In early June 1975, just days after graduating from Williams College in Massachusetts, U.S. Congressman Ed Case ’70 found himself in Washington, D.C. “I went to Capitol Hill as a fluke,” Case recalls, “trying to kill time while I decided what to do with the rest of my life. I was thinking of working out West or on the oil rigs in the Gulf of Mexico, and took a summer internship while I sorted it all out.” Case spent the next three years as legislative assistant to Spark Matsunaga, who served as Hawai‘i’s U.S. Representative and then Senator. “I loved it from the start,” he says.
Case was born and raised in Hilo, and came to HPA in seventh grade in 1965. “And I can tell you exactly where I was when I first saw Audrey,” he says, speaking of the woman he would later marry in Davies Chapel, classmate Audrey Nakamura ’70. “It was the classroom just on the right of the flagpole, facing the football field. Mr. Frazier was the teacher. Math. It was 7:45 in the morning,” he says wistfully. “September of a long, long time ago.”
It was the very first class on his very first day at HPA, and he was smitten from the beginning. “There were 12 boys and four girls in seventh grade,” he recalls. “In the whole school, there were maybe 200 boys and 20 girls. My chances were poor.” Case says he pined over Audrey for two years, but they ultimately went on to other lives. They reconnected at their 30th Reunion, and have now been married for 20 years.
Today, Case splits his time across six time zones and 5,000 miles, from his home in Kāneʻohe to Washington, D.C. When we ask if he can walk us through the inner workings of Congress, he urges us to reach out to another HPA alum, Kainan Miranda ’13, who is now on Case’s staff. “If you want to find out what really happens in Congress,” Case demurs, “ask him—not me.”
But Case knows a thing or two about serving Hawai‘i in the U.S. House of Representatives, particularly now, on his third tour of duty. (Besides his three years with Senator Matsunaga, he served Hawaii in Congress from 2002 to 2007, and now since 2019).
“What I love the most about my job,” he says, “is helping the folks I serve.” The COVID-19 pandemic, while opening the levels of digital communication, has left Case largely without day-to-day personal interaction with his constituents. “I desperately miss that. There’s no replacing it.”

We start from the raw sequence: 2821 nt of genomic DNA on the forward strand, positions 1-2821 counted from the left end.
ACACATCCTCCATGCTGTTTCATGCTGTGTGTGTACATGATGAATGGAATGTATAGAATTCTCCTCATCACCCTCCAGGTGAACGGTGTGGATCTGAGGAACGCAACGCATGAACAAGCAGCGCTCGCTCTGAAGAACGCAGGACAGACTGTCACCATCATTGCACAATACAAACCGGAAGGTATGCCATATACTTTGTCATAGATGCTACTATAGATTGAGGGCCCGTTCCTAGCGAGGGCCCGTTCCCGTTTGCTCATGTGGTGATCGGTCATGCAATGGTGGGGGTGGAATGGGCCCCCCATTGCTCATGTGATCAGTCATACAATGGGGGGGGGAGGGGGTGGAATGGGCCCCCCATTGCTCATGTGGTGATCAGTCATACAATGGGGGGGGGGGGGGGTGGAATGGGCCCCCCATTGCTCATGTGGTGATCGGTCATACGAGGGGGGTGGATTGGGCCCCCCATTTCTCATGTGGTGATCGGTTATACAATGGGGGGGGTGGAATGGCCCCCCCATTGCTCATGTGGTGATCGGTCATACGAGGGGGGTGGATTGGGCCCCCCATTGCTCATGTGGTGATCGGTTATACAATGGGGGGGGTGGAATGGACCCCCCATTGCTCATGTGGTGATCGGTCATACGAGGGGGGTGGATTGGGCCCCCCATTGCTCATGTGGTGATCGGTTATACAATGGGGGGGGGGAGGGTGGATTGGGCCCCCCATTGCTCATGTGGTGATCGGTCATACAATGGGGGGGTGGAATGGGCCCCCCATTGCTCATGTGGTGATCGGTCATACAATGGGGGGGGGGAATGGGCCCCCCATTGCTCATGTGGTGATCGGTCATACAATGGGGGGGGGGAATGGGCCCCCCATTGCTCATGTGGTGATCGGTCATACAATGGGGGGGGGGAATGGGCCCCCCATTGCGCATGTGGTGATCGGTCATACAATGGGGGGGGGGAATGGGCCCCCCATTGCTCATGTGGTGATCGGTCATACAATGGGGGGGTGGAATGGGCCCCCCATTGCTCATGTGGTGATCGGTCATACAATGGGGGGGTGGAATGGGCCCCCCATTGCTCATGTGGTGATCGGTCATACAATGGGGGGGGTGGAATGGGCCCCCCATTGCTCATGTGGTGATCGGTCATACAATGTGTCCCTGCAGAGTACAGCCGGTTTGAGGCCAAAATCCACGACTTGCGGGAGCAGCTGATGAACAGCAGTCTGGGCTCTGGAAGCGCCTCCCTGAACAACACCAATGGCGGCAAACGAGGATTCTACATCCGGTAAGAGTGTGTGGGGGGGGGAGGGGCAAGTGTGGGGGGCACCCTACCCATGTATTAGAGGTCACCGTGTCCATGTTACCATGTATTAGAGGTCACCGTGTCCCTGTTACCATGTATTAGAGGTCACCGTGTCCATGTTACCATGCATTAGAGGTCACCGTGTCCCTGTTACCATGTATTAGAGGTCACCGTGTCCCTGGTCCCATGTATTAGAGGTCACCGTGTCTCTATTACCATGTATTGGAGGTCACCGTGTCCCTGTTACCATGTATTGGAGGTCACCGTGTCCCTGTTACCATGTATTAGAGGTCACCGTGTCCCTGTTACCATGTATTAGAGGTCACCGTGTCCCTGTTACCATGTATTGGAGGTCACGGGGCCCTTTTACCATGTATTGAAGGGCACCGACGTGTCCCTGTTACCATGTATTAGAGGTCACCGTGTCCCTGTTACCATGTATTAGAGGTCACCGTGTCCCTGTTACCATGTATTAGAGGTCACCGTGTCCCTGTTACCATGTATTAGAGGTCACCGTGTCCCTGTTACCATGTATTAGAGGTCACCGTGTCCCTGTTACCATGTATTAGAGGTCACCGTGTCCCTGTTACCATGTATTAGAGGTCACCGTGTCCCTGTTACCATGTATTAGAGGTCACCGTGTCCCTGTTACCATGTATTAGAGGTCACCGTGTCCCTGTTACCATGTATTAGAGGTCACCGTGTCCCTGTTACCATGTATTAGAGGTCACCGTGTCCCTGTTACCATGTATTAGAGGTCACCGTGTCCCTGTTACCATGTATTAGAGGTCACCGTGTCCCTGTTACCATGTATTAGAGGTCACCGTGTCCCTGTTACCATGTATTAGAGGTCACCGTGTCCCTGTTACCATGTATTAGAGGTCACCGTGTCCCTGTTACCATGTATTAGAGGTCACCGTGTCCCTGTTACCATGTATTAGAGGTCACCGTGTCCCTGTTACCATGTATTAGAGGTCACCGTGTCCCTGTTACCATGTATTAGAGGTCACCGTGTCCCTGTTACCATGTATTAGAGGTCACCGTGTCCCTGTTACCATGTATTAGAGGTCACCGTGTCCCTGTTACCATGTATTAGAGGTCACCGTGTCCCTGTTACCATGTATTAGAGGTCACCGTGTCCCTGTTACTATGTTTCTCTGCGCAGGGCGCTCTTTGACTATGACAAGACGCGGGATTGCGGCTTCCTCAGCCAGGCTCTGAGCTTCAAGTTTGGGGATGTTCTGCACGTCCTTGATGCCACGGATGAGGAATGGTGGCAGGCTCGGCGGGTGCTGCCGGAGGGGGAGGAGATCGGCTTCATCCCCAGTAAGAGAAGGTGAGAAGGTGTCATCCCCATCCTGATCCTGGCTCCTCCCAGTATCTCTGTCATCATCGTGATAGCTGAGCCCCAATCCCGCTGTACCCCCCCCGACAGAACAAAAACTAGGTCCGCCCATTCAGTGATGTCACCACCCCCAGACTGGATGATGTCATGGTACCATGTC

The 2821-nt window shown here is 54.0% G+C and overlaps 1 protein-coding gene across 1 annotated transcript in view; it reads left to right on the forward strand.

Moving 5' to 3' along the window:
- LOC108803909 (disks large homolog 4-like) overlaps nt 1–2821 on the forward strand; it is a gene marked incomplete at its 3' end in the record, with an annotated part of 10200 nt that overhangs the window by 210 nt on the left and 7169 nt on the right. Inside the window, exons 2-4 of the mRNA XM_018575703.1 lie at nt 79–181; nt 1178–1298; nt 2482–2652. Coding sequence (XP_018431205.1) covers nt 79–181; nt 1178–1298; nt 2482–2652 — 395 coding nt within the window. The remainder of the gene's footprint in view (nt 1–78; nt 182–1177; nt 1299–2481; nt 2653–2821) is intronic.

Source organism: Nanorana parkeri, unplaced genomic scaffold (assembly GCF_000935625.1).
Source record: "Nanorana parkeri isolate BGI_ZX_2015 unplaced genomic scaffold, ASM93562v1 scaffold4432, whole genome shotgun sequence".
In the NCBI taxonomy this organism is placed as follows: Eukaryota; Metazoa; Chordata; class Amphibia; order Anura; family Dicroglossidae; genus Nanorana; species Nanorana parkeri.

While Case and the rest of the world wait for the time when we can again gather safely together, he has enough work to keep him busy. Case serves on two key House committees: the Appropriations Committee, which is the oldest committee in Congress and is responsible for allocating some $1.4 trillion of federal funding annually (in addition to trillions in COVID-19 assistance); and the Natural Resources Committee, which has jurisdiction over all public lands and natural resources, including water, oceans, and wildlife, along with Native Hawaiians. Case sees these committees as ideal platforms from which to both lead our country and help Hawai‘i, and he remains moved by the responsibilities he holds as well as the weight of history he feels daily within such a venerated institution.
“Even today, after literally thousands of times, it is incredibly humbling to walk into the House chamber with all of the history and ceremony and protocols that have kept our country grounded for hundreds of years.” There are times when Case is delegated with presiding over House business from the rostrum of the Speaker. “To my right is a portrait of Washington, and to my left is Lafayette. Immediately below me is where FDR gave his famous speech at the beginning of World War II. It is the very place where so many transformational debates and historic votes have shaped our country and our world,” he reflects. “The weight of history and responsibility gets you every time.”
Case was on Capitol Hill on January 6th, when the Capitol was attacked. “The assault on the Capitol was more than just an attack on the physical structure and the people who serve there,” he reflects. “It is a living, breathing place, the very foundation of our democracy.” It was an attack on all of that … it was an attack on an idea.”
This year marks the 117th time that our country has convened Congress, dating back to the first years of the presidency of George Washington. Today, Case is especially grateful that the foundations have held, and of course, it isn’t all pomp and circumstance. “On a day to day basis,” Case levels, “sure—politics is a rough business. There are great frustrations and great disappointments.” But the only way to approach it, he says, is to be hopeful and stay focused on the big picture and his own role. “That’s a lesson from HPA. There was a sense of responsibility and respect … Values that I still carry.”